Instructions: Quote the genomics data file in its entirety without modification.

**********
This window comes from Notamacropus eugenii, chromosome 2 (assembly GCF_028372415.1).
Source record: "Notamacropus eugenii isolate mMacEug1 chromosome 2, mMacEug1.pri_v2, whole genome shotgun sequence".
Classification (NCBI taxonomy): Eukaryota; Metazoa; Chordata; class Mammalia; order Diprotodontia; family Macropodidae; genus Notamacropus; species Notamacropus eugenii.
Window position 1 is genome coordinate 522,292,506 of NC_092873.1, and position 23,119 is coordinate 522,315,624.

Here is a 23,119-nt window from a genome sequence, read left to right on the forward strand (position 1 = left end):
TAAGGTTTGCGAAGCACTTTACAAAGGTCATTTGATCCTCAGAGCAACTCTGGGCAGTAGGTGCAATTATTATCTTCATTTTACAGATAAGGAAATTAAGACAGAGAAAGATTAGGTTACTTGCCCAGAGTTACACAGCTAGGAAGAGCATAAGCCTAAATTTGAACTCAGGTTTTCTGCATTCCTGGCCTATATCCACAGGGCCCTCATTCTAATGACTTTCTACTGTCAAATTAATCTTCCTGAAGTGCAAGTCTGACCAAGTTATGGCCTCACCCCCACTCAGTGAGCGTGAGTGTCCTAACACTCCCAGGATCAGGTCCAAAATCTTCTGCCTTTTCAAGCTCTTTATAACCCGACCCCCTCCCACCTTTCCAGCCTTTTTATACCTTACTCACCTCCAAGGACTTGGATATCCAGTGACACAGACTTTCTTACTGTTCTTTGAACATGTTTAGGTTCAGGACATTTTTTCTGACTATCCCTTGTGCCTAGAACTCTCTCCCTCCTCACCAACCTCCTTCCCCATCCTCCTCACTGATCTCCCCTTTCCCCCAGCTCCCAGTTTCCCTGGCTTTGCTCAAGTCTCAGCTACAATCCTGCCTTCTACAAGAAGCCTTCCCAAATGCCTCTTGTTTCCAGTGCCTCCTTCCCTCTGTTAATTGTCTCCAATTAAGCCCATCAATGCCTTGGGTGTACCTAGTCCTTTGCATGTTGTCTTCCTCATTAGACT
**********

This window comes from Notamacropus eugenii, chromosome 2 (assembly GCF_028372415.1).
Source record: "Notamacropus eugenii isolate mMacEug1 chromosome 2, mMacEug1.pri_v2, whole genome shotgun sequence".
Classification (NCBI taxonomy): Eukaryota; Metazoa; Chordata; class Mammalia; order Diprotodontia; family Macropodidae; genus Notamacropus; species Notamacropus eugenii.
Window position 1 is genome coordinate 522,292,506 of NC_092873.1, and position 23,119 is coordinate 522,315,624.

Here is a 23,119-nt window from a genome sequence, read left to right on the forward strand (position 1 = left end):
TAAGGTTTGCGAAGCACTTTACAAAGGTCATTTGATCCTCAGAGCAACTCTGGGCAGTAGGTGCAATTATTATCTTCATTTTACAGATAAGGAAATTAAGACAGAGAAAGATTAGGTTACTTGCCCAGAGTTACACAGCTAGGAAGAGCATAAGCCTAAATTTGAACTCAGGTTTTCTGCATTCCTGGCCTATATCCACAGGGCCCTCATTCTAATGACTTTCTACTGTCAAATTAATCTTCCTGAAGTGCAAGTCTGACCAAGTTATGGCCTCACCCCCACTCAGTGAGCGTGAGTGTCCTAACACTCCCAGGATCAGGTCCAAAATCTTCTGCCTTTTCAAGCTCTTTATAACCCGACCCCCTCCCACCTTTCCAGCCTTTTTATACCTTACTCACCTCCAAGGACTTGGATATCCAGTGACACAGACTTTCTTACTGTTCTTTGAACATGTTTAGGTTCAGGACATTTTTTCTGACTATCCCTTGTGCCTAGAACTCTCTCCCTCCTCACCAACCTCCTTCCCCATCCTCCTCACTGATCTCCCCTTTCCCCCAGCTCCCAGTTTCCCTGGCTTTGCTCAAGTCTCAGCTACAATCCTGCCTTCTACAAGAAGCCTTCCCAAATGCCTCTTGTTTCCAGTGCCTCCTTCCCTCTGTTAATTGTCTCCAATTAAGCCCATCAATGCCTTGGGTGTACCTAGTCCTTTGCATGTTGTCTTCCTCATTAGACT